And let us not forget: we must also proclaim this truth especially with love for those who disagree with us on this issue, and most of all, for those who are hostile toward us.  We must be careful, though, not to paint our opponents on this issue with broad strokes.  There is a tendency in our culture to do this to groups of people the powerful don’t know and think they don’t like.  We must not do that.  We must recognize that there are people on the other side of this debate who are of good will and are sincerely trying to promote what they think is right and fair.  It is misdirected good will.  But even those from whom we suffer retribution – and I know some of you have suffered in very serious ways because of your stand for marriage – still, we must love them.  That is what our ancestors in faith did, and we must, too.  Yes, it is easy to become resentful when you are relentlessly and unfairly painted as a bigot and are punished for publicly standing by the basic truth of marriage as a foundational societal good; it is tempting to respond in kind.  Don’t.  For those of us who are Catholic, we just heard our Master command us in the gospel proclaimed at Mass the day before yesterday: “love your enemies and pray for those who persecute you” (Mt 5:44).  We must not allow the angry rhetoric to co-opt us into a culture of hate.

Yes, we must show love toward all of these and more.  Love is the answer.  But love in the truth.  The truth is that every child comes from a mother and a father, and to deliberately deprive a child of knowing and being loved by his or her mother and father is an outright injustice.  That is our very nature, and no law can change it.  Those with temporal power over us might choose to change the definition of marriage in the law even against all that we have accomplished through very generous participation in the democratic process, but our nature does not change.  If the law does not correspond to our nature, such that there is a conflict between the law and nature, guess which will prevail?  And people will figure it out.

We can take heart from what we see happening now in the pro-life movement.  Back in the early 1970’s, just before the Court issued its infamous Roe vs. Wade ruling, public support for abortion was growing rapidly.  And as with marriage redefinition today, a generation gap opened up in the polls, leading many to predict that opposition to abortion would literally die off.  That was the future; before long, it would not even be an issue.  Instead, something unexpected happened.  A relatively small band of faithful believers held the line on the sanctity of human life in the womb, and today, two generations later, the pro-life movement is flourishing like never before.  We now have the most pro-life generation of young adults since the infamous Roe decision.  People have figured out that it is a human life that is within the mother’s womb, and that abortion, yes, really does harm women; they’ve figured out that it’s good to cherish that human life and surround the mother with love and support so a truly happy choice can be made, the choice for life.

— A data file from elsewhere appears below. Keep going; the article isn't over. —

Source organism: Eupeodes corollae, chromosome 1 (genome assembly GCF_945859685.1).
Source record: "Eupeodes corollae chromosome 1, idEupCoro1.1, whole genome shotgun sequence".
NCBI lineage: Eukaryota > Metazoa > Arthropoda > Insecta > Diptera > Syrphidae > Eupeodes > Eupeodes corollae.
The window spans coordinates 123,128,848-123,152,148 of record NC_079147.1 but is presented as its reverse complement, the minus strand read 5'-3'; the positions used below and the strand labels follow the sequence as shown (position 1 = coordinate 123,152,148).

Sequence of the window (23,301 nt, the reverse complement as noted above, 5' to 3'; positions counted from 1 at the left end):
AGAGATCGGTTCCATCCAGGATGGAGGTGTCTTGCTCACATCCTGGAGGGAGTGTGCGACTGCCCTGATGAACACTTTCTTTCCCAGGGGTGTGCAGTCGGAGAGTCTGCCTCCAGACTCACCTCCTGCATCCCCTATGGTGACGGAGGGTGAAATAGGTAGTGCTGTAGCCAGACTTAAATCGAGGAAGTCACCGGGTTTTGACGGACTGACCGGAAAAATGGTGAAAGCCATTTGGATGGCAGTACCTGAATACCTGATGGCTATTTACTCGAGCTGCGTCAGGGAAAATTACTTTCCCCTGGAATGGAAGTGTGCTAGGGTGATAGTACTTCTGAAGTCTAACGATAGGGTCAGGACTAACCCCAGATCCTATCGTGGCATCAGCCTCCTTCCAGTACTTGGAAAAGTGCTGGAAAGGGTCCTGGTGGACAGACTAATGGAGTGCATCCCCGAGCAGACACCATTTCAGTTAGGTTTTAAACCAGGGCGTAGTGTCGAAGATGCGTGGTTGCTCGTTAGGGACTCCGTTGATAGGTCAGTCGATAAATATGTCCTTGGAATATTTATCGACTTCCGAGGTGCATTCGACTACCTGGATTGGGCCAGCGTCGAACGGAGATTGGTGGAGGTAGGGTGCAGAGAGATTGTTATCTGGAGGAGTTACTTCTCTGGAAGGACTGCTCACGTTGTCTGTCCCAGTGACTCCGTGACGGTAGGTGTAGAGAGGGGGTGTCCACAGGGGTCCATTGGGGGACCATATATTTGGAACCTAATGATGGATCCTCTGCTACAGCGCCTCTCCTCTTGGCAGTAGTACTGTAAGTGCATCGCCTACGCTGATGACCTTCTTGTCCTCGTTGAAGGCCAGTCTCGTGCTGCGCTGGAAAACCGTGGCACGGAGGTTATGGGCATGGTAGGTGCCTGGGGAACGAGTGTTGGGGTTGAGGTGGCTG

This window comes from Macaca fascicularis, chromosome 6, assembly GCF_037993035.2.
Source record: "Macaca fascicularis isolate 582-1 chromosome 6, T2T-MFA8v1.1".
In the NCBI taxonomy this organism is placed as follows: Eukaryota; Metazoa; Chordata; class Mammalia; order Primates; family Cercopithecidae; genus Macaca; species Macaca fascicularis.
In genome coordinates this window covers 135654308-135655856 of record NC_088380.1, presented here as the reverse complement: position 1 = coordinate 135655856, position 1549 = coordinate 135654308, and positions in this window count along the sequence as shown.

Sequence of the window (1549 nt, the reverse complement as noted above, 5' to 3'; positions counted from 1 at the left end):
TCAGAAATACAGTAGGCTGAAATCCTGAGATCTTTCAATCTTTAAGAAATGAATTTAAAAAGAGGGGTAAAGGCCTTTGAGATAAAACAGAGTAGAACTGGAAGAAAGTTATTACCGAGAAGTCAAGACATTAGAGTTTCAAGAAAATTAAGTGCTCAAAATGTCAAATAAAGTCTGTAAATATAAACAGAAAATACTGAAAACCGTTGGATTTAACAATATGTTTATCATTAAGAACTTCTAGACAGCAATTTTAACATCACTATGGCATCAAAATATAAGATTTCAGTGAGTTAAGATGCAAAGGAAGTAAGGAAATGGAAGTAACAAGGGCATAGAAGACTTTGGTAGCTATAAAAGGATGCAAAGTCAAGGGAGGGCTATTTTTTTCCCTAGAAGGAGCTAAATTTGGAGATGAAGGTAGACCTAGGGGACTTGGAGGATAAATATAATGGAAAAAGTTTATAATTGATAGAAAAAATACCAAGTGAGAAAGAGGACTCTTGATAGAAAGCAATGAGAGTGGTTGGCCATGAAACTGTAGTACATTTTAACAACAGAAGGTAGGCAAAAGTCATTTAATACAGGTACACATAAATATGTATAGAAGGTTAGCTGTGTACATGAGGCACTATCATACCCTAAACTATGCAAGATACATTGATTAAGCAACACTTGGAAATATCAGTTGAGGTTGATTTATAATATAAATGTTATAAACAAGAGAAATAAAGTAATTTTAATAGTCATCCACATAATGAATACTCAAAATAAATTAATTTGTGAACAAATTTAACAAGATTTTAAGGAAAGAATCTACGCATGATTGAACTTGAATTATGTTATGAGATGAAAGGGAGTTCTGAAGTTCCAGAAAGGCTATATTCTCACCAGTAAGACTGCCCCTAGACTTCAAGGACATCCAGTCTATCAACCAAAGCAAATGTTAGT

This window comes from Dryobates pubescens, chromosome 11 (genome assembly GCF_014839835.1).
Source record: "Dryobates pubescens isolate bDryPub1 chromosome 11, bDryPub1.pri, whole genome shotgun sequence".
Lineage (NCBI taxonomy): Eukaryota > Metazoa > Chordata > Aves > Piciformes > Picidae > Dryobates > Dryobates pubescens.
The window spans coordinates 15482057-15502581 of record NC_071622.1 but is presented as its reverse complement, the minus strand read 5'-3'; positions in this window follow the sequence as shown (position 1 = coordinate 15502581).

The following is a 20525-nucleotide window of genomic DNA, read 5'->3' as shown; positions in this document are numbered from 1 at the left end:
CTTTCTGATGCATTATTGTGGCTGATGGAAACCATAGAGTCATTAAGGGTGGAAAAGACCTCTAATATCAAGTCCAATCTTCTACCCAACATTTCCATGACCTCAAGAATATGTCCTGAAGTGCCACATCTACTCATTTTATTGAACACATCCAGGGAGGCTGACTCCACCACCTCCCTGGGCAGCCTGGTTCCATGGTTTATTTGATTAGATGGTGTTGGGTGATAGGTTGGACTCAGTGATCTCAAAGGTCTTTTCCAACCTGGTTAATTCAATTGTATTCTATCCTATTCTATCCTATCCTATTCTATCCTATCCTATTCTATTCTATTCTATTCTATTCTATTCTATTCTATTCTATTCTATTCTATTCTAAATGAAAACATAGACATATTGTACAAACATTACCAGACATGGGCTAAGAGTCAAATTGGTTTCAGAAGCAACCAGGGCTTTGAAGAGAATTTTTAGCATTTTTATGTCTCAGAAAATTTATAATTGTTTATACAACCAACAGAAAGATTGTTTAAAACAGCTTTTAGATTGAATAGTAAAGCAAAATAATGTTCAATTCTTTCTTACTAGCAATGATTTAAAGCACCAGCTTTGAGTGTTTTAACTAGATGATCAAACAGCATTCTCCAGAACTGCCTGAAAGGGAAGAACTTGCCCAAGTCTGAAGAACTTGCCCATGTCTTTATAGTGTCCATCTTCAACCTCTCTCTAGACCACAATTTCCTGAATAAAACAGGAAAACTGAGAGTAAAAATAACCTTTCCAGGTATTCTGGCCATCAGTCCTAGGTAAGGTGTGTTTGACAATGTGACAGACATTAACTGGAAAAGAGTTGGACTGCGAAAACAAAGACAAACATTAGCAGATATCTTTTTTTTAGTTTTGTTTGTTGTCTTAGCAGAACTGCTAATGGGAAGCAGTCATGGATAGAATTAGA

People, too, will figure out that a child comes from a father and a mother, and it’s good for the child to be connected to his or her father and mother.  These truths may seem obvious to us, but they aren’t to everyone while in the heat of controversy.  They will figure out this truth about marriage, though, because it, too, is in our nature, and it is a key to individual and societal flourishing.  All we have to do is look around and see that our society is broken and hurting in so many ways; there is so much work to do to fix it and bring healing.  Yes, it is very complex, and many different things need to be done: we need to fix our economy; we especially need to pay a living wage to working class families; we need to fix our broken immigration system; we need to improve our schools, especially those that are failing children from poorer families.  Yes, we need to do all this and more.  But none of these solutions will have a lasting effect if we do not rebuild a marriage culture, a culture which recognizes and supports the good of intact families, built on the marriage between a man and a woman committed to loving faithfulness to each other and to their children.  No justice, no peace, no end to poverty, without a strong culture of marriage and the family.  This noble cause is a call to love we cannot abandon, that we will not give up on, and that in the end we know will triumph.